ST. MARYS — Many people have described North Korea’s president Kim Jong-un as a crazy madman, but retired Navy Captain Fred Boyles has a different perspective.
“He may be crazy like a fox but he knows exactly what he’s doing,” he said. “He is still firming up his power base.”
Boyles, who served 29 years in the Naval Reserve, was the guest speaker at Monday’s St. Marys Kiwanis Club meeting. His last duty assignment before retiring late last year was as assistant chief of staff for transformation, where he helped relocate naval forces from Seoul to Busan, about a five-hour drive to the south side of the nation.
He explained his concerns about the ongoing and escalating provocations by North Korea.
“There are things that have ratcheted up to a whole new level,” he said.
About 20 percent of the world’s economy is in the region, with the Korean peninsula “in the center of it all,” he said.
When the old Soviet Union propped up the North Korean government, the nation prospered, while South Korea struggled. But Boyles said the nation of 50 million has experienced a “meteoric rise” in its economy, while North Korea now faces many economic challenges.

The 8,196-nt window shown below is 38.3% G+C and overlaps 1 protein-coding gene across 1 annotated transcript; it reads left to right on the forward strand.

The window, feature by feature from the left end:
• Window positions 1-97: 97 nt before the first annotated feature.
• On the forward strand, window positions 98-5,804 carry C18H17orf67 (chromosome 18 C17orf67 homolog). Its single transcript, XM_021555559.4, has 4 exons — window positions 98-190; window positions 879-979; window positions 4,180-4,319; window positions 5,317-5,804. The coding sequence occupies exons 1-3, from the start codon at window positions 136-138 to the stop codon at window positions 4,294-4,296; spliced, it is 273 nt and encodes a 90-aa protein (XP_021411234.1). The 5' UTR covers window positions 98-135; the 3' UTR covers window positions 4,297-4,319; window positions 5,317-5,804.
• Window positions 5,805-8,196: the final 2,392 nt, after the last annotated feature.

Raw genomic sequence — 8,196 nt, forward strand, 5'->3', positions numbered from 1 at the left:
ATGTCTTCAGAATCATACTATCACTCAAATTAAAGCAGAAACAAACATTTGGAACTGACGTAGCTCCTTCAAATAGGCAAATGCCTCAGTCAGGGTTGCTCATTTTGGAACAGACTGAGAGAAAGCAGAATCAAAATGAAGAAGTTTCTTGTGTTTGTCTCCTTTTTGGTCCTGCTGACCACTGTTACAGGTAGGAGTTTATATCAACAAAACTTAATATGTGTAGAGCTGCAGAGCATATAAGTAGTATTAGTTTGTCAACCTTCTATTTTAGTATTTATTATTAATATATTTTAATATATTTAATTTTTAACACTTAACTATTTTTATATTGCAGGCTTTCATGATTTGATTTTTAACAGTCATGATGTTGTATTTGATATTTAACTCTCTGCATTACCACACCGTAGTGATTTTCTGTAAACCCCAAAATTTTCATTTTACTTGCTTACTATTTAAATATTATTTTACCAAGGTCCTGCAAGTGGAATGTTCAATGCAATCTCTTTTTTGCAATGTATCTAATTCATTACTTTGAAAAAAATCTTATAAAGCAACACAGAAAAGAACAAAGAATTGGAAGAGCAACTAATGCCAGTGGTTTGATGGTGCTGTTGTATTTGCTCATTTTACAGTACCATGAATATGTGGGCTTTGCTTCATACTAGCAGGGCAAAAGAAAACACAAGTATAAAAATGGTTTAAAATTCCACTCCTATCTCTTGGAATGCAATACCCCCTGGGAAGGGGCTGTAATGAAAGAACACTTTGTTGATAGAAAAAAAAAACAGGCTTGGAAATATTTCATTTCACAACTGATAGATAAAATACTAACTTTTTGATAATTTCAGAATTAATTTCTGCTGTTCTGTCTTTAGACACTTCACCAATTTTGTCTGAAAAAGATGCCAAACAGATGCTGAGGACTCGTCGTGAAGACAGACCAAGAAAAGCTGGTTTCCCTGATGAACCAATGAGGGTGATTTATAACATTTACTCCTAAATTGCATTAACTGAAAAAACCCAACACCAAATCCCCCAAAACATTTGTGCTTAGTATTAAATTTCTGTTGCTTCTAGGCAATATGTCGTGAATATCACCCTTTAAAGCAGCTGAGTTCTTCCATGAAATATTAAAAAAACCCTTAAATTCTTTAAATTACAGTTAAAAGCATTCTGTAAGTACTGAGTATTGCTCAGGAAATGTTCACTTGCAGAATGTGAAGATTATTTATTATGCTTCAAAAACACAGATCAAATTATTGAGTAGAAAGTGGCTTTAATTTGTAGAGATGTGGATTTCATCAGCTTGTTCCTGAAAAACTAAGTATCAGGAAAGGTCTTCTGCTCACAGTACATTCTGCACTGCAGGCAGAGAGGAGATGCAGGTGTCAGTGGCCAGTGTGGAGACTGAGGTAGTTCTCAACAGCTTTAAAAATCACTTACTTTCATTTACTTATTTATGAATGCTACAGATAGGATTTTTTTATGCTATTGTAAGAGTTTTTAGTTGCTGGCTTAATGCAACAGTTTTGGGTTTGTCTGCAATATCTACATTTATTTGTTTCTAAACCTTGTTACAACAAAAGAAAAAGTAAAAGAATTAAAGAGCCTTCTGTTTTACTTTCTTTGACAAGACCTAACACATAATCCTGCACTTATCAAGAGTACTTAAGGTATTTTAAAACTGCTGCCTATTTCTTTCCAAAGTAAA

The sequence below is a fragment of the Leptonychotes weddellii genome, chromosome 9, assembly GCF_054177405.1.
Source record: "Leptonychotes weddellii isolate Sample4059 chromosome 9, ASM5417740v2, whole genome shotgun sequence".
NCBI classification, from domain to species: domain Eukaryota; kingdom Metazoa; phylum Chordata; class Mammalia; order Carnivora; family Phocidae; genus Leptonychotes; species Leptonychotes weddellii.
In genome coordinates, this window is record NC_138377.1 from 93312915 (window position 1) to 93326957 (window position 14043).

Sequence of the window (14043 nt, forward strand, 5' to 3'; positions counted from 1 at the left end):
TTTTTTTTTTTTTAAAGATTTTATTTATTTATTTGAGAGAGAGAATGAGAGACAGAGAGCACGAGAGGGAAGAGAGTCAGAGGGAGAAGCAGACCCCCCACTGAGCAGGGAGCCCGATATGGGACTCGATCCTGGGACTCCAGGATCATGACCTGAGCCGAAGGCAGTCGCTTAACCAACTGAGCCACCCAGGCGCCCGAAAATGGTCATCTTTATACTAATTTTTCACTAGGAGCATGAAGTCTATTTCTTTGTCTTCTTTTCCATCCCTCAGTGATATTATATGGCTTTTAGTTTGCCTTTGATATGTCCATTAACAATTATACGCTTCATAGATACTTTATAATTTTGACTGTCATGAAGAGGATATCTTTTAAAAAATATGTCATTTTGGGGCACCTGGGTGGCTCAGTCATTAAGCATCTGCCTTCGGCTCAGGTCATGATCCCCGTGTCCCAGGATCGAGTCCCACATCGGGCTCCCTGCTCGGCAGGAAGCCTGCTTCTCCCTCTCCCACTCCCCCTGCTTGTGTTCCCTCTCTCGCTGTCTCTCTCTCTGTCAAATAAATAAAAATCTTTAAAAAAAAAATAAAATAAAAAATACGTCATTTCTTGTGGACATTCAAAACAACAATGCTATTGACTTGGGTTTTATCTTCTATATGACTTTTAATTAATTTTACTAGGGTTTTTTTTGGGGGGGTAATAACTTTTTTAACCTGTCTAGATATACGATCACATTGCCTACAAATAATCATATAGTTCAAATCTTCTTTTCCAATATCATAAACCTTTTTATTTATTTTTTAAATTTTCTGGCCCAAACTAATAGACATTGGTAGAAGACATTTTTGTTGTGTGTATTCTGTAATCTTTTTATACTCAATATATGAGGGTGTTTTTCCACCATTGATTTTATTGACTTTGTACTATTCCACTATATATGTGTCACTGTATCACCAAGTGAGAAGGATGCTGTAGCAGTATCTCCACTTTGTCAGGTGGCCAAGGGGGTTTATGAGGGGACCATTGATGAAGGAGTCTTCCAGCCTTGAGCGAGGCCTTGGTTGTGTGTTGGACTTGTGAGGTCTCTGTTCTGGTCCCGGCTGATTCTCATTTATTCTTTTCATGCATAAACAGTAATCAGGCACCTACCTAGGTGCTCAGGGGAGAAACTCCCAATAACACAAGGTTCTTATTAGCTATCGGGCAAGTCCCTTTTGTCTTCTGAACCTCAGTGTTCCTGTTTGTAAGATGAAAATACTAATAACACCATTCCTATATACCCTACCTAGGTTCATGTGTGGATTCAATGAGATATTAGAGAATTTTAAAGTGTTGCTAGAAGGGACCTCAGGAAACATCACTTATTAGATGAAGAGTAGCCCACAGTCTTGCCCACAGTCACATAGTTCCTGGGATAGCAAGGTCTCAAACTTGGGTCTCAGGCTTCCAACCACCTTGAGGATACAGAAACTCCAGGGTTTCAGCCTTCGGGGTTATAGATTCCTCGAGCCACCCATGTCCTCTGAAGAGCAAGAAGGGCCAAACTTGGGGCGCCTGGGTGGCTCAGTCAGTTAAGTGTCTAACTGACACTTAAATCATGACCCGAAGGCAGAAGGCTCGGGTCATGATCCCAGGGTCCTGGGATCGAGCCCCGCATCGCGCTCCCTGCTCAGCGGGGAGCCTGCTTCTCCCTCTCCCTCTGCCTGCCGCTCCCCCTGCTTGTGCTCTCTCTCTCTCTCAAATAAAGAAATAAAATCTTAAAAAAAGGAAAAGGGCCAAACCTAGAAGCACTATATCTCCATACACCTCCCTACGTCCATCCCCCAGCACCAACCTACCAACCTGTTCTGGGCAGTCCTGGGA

South Korea builds more ships than any nation in the world and is the most connected nation via the internet.
There has been a major policy change in South Korea, with a new administration that seems more willing to negotiate with their neighbors to the north, he said.
“It’s a huge policy shift,” he said. “There has been a complete shift in South Korean politics.”
While there has been a lot of posturing by both nations, Boyles said war between the two nations is “unimaginable.” Millions of people would die in what he predicted would be a quick war. North Korea has the fourth largest military in the world and the world’s largest artillery, capable of firing 2,400 rounds carrying high explosives or poison gas per hour.
“They can attack quickly but they can’t really maintain an attack,” he said.
North Korea also has submarines capable of launching missiles. If the nation develops ballistic missiles capable of striking the United States, it will pose an even greater concern.
A coalition of 17 nations, including the United States, is working to maintain security in the region.
“We don’t want war. We want peace and stability,” he said. “Their goal has been to always maintain their regime.”